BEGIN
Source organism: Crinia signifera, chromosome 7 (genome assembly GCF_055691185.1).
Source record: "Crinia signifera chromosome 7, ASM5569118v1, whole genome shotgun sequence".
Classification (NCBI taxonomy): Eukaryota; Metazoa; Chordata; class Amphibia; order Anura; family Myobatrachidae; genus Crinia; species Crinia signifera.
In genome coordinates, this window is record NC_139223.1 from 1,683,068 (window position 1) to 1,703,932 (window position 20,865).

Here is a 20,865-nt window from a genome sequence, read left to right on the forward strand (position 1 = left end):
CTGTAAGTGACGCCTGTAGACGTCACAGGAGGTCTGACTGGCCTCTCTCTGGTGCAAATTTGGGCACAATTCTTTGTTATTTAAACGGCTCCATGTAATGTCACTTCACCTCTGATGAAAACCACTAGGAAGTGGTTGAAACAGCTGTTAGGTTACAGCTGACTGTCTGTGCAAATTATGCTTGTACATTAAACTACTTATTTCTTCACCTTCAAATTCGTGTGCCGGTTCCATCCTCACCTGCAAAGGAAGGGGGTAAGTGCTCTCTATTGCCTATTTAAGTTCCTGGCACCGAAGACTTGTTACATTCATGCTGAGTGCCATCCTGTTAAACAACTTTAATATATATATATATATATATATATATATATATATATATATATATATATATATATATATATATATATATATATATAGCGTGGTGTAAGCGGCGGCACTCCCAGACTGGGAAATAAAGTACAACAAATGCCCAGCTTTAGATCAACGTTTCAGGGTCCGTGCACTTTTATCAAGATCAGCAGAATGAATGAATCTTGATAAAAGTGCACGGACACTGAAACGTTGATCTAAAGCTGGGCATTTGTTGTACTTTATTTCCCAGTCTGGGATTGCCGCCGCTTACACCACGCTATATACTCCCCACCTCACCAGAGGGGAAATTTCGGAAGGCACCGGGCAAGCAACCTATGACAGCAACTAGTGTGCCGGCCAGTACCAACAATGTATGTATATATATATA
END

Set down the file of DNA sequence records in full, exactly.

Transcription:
Source organism: Crinia signifera, chromosome 7 (genome assembly GCF_055691185.1).
Source record: "Crinia signifera chromosome 7, ASM5569118v1, whole genome shotgun sequence".
Classification (NCBI taxonomy): Eukaryota; Metazoa; Chordata; class Amphibia; order Anura; family Myobatrachidae; genus Crinia; species Crinia signifera.
In genome coordinates, this window is record NC_139223.1 from 1,683,068 (window position 1) to 1,703,932 (window position 20,865).

Here is a 20,865-nt window from a genome sequence, read left to right on the forward strand (position 1 = left end):
CTGTAAGTGACGCCTGTAGACGTCACAGGAGGTCTGACTGGCCTCTCTCTGGTGCAAATTTGGGCACAATTCTTTGTTATTTAAACGGCTCCATGTAATGTCACTTCACCTCTGATGAAAACCACTAGGAAGTGGTTGAAACAGCTGTTAGGTTACAGCTGACTGTCTGTGCAAATTATGCTTGTACATTAAACTACTTATTTCTTCACCTTCAAATTCGTGTGCCGGTTCCATCCTCACCTGCAAAGGAAGGGGGTAAGTGCTCTCTATTGCCTATTTAAGTTCCTGGCACCGAAGACTTGTTACATTCATGCTGAGTGCCATCCTGTTAAACAACTTTAATATATATATATATATATATATATATATATATATATATATATATATATATATATATATATATATATATATATATAGCGTGGTGTAAGCGGCGGCACTCCCAGACTGGGAAATAAAGTACAACAAATGCCCAGCTTTAGATCAACGTTTCAGGGTCCGTGCACTTTTATCAAGATCAGCAGAATGAATGAATCTTGATAAAAGTGCACGGACACTGAAACGTTGATCTAAAGCTGGGCATTTGTTGTACTTTATTTCCCAGTCTGGGATTGCCGCCGCTTACACCACGCTATATACTCCCCACCTCACCAGAGGGGAAATTTCGGAAGGCACCGGGCAAGCAACCTATGACAGCAACTAGTGTGCCGGCCAGTACCAACAATGTATGTATATATATATA